I’m still surprised by how many people turn their noses up at blended whiskies. Not only are blends the oil that keeps the wheels of the whisky industry turning (selling more than single malts globally many times over), but they’re oft-times far from boring bottom shelf glass filler. Any yet, adding grain into malt still always seems to turns off a certain constituent. Baffling snobbishness in my view – there’s more than enough exceedingly high quality blended whisky to win over any waverers should they really want to waver. Nevertheless, the art of blending is far from well understood, even by the folks who do enjoy the broad diversity of styles that whisky has to offer.
Most people think of blending as taking constituent liquid components and marrying them together in a way which feels sympathetic. In essence, taking the different aroma and flavour cues from individuals malts and grains and combining these to add layered complexity – where each individual element both shines and merges together as a cohesive whole. Ack – who am I kidding. Most people think of blending as taking a big pile of barrels and trying to make a continually homogenous product batch after batch, year after year.
It’s fair to say there’s plenty of work for consistency blenders – the big brands pump out millions of cases each year – and they’re only able to achieve those levels of global sales through having a highly stable product. But, at the other end of the spectrum, within niche and batch blending, there’s a wealth of incredible talent – and this, to my mind, is often where inspiration comes to play – particularly when there are limitations to work around.
A blend of Port Ellen, Brora, and Malt Mill would undoubtedly sell quicker than water in the dessert – but there’s no guarantees that the final blended malt would be anywhere approaching balanced or even agreeable. An even bigger problem of this example - sourcing any Malt Mill outside of the handful of minis which occasionally circulate is seemingly impossible. So you’re not able to make this blend even if your wildest dreams wanted to. No matter the high ideals, blending is inherently limited to the components that are at hand.
Sometimes blenders have access to broad palate of base malts and grains, other times there’s a more limited selection to work. There are always restrictions of one type of another. In the case of larger producers, there are parameters and boundaries by which their blended whiskies need to be made – they need to feel like a cohesive offering which ties into the overarching brand, or that favours a particular style or base distillate. And that’s a rare talent – taking an incomplete set of recipe ingredients and moulding them into something greater than the sum of their parts whilst still producing what feels like a connected and unified product. There’s a dark art behind achieving balance with a blended whisky – different distillates with a myriad different options for age, cask maturation and underlying flavour profiles – it’s far from simply adding X to Y and giving it a good shake.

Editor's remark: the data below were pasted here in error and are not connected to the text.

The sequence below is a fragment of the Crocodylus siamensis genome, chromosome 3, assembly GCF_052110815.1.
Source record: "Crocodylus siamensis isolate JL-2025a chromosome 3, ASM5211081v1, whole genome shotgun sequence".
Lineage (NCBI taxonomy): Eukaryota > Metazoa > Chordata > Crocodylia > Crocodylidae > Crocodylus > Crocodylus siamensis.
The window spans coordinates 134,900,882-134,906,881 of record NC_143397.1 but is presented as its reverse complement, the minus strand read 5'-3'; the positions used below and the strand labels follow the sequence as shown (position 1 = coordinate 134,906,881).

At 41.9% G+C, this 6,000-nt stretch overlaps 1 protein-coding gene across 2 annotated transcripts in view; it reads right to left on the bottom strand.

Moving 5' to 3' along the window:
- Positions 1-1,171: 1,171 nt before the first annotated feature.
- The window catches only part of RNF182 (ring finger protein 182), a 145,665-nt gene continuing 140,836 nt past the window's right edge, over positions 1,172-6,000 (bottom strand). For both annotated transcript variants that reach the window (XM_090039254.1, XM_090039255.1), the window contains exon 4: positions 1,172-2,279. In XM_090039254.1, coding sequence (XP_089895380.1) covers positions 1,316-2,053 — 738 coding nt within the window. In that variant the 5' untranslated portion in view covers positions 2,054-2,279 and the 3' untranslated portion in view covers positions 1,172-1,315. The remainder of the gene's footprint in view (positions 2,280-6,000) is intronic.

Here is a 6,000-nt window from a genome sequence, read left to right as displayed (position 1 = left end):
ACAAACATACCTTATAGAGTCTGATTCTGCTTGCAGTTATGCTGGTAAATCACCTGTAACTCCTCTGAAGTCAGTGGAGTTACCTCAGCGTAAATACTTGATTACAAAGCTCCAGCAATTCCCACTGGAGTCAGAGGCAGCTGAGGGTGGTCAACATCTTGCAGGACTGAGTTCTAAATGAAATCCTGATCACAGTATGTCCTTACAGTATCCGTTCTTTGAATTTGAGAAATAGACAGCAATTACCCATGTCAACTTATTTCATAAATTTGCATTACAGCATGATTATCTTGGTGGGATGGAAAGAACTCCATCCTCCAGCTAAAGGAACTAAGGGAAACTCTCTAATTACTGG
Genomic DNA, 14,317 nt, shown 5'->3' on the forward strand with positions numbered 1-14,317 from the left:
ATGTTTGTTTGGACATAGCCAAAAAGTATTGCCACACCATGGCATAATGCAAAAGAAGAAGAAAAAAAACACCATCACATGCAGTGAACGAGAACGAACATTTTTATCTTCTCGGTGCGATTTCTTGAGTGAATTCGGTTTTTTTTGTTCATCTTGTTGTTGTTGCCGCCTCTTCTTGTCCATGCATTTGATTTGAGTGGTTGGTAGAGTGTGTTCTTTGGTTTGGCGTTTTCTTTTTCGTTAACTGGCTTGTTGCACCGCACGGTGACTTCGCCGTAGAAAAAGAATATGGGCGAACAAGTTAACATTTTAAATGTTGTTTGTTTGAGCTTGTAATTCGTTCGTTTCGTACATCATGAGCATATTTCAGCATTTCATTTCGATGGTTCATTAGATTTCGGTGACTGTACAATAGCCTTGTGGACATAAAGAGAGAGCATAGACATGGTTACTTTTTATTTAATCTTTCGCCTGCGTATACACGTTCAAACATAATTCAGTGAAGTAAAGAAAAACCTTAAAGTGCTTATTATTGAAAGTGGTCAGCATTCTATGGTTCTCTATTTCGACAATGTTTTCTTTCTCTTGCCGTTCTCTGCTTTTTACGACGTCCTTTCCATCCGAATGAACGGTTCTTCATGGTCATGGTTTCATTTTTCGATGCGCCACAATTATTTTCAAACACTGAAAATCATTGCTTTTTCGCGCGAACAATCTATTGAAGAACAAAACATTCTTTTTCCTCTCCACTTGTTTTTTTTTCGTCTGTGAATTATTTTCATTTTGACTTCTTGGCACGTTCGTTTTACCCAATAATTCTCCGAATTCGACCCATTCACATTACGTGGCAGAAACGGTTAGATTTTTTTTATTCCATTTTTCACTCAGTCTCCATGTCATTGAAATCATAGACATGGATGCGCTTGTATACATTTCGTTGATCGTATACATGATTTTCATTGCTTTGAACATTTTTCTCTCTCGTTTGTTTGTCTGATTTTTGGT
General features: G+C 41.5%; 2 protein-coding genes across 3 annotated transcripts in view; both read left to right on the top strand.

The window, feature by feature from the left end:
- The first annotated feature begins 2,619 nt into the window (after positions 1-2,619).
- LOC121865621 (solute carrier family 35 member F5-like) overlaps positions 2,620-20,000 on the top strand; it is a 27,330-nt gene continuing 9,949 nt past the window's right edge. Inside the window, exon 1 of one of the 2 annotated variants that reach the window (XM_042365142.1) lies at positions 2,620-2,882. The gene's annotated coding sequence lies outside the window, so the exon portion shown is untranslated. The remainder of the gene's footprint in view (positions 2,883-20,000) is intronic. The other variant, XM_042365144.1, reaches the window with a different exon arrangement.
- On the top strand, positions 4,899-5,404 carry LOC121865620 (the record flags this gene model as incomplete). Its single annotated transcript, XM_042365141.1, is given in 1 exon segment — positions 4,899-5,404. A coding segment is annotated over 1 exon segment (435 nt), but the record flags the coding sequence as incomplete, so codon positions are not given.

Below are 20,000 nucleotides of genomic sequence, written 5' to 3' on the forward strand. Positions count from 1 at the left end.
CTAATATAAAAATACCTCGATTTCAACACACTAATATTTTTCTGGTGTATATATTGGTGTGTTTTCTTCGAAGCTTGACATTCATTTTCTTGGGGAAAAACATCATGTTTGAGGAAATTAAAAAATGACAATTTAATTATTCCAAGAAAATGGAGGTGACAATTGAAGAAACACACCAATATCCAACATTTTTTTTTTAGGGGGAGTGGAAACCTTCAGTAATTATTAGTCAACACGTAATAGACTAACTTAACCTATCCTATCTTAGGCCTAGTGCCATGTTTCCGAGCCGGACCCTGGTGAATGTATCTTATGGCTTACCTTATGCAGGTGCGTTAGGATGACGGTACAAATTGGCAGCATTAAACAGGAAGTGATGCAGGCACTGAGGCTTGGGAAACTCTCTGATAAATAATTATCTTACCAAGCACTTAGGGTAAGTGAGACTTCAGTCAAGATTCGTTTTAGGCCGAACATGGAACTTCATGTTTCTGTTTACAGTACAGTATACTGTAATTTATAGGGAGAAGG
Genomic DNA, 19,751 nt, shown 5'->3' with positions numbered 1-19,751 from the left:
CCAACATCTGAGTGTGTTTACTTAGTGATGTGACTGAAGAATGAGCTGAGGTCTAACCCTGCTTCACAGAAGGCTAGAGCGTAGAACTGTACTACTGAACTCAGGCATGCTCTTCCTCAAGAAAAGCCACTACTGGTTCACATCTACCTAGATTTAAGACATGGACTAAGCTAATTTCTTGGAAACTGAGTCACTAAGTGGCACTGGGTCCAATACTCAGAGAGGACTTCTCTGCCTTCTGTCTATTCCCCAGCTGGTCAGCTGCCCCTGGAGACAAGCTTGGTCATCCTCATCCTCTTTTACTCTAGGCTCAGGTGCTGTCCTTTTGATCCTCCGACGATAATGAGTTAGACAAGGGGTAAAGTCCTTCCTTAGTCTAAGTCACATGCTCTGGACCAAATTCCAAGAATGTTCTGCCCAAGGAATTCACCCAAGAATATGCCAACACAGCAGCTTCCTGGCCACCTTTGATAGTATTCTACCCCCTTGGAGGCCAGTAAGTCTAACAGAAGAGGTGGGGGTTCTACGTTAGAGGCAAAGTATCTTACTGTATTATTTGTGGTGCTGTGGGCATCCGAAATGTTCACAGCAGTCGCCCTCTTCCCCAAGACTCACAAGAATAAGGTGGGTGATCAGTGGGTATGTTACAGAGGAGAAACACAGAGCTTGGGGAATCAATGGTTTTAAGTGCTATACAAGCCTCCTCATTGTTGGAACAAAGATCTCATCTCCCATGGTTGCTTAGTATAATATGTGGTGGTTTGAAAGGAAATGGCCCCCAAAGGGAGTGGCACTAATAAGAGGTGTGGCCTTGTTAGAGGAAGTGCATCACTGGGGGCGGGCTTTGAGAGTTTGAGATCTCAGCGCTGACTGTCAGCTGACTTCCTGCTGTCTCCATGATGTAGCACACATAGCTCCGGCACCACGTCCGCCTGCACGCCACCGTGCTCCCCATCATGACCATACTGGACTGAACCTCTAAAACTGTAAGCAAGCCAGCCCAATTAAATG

Door number 9 of the 2019 Boutique-y Whisky Advent calendars offers up batch 3 of Boutique-y’s Blended Whisky #2 – a 22 year old. The release is bottled at 41.9% ABV with 1,650 bottles available for £63.95 from Master of Malt. This particularly floaty hand jobbie is a familiar sight – it was the opening dram in the 2018 Advent calendar. As such, I’ve saved my liver for a day and adapted my notes from last year for you.
Nose: The grain component is doing much of the heavy lifting here – but it’s well-aged (older than 22 perhaps?!) and rather graceful. Varnished and lacquered wood alongside dusty golden cereals, desiccated coconut and cashew nuts. The malt brings richness to the party – milk chocolate, sponge cake and vanilla panna cotta. Just a few drops of dilution (being mindful of the starting ABV) brings out some fruity character with apple pie and turnovers. It also reinforces the cereal aroma with some multi-grain bread.
Taste: The arrival is sweet and nutty – burnt toffee, buttered popcorn, toasted oats and cashews. The grain is providing structure here – there’s a surprising level of texture (for 41.8%) and bundles of natural cereal sweetness – both are harmonious. The mid-palate moves towards the oak spectrum – part musty and old, part straight down the line ex-bourbon with vanilla and coconut. The back-palate reveals just a tinge of sharp acetone, and a gentle, but developing wispy white pepper. Reduction again adds fruitiness - toffee apples and creamy milk chocolate. It also emphasises the cask adding some dryness.
Finish: Medium in length, with toasted bread and fresh baked buns.
Blended Whisky #2 is all about equilibrium – malt and grain in near textbook synchronisation. It ably demonstrates what’s possible when expressive grain meets sympathetic malt. Unexpectedly (given the low starting ABV), I found this takes a few drops of water really well – immediately unlocking bright fruitiness on the nose and a creamy character on the palate. Lots to like here and quite reasonably priced for the quality on offer.